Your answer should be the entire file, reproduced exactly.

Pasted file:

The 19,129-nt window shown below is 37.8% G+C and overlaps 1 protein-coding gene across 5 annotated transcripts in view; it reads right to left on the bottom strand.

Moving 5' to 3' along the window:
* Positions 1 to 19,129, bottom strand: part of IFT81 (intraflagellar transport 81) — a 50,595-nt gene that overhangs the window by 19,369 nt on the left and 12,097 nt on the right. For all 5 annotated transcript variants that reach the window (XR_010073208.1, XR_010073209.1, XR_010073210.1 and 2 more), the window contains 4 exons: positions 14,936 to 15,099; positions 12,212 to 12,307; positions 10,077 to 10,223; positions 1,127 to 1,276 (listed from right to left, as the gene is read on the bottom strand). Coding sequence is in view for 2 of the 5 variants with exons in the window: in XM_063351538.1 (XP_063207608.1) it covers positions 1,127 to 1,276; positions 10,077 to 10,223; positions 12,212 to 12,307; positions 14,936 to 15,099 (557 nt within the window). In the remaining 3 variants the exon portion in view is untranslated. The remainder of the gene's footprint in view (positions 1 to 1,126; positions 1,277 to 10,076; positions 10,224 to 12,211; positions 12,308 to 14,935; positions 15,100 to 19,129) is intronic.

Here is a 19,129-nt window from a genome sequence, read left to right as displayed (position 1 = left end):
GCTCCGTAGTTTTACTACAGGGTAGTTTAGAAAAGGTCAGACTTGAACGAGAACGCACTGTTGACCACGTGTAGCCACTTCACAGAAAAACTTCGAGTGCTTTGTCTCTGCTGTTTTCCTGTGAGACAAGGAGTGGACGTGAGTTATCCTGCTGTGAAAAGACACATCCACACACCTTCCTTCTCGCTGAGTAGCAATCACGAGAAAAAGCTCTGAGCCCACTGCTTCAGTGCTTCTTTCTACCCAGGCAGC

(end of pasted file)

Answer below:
The 19,129-nt window shown below is 37.8% G+C and overlaps 1 protein-coding gene across 5 annotated transcripts in view; it reads right to left on the bottom strand.

Moving 5' to 3' along the window:
* Positions 1 to 19,129, bottom strand: part of IFT81 (intraflagellar transport 81) — a 50,595-nt gene that overhangs the window by 19,369 nt on the left and 12,097 nt on the right. For all 5 annotated transcript variants that reach the window (XR_010073208.1, XR_010073209.1, XR_010073210.1 and 2 more), the window contains 4 exons: positions 14,936 to 15,099; positions 12,212 to 12,307; positions 10,077 to 10,223; positions 1,127 to 1,276 (listed from right to left, as the gene is read on the bottom strand). Coding sequence is in view for 2 of the 5 variants with exons in the window: in XM_063351538.1 (XP_063207608.1) it covers positions 1,127 to 1,276; positions 10,077 to 10,223; positions 12,212 to 12,307; positions 14,936 to 15,099 (557 nt within the window). In the remaining 3 variants the exon portion in view is untranslated. The remainder of the gene's footprint in view (positions 1 to 1,126; positions 1,277 to 10,076; positions 10,224 to 12,211; positions 12,308 to 14,935; positions 15,100 to 19,129) is intronic.

Here is a 19,129-nt window from a genome sequence, read left to right as displayed (position 1 = left end):
GCTCCGTAGTTTTACTACAGGGTAGTTTAGAAAAGGTCAGACTTGAACGAGAACGCACTGTTGACCACGTGTAGCCACTTCACAGAAAAACTTCGAGTGCTTTGTCTCTGCTGTTTTCCTGTGAGACAAGGAGTGGACGTGAGTTATCCTGCTGTGAAAAGACACATCCACACACCTTCCTTCTCGCTGAGTAGCAATCACGAGAAAAAGCTCTGAGCCCACTGCTTCAGTGCTTCTTTCTACCCAGGCAGC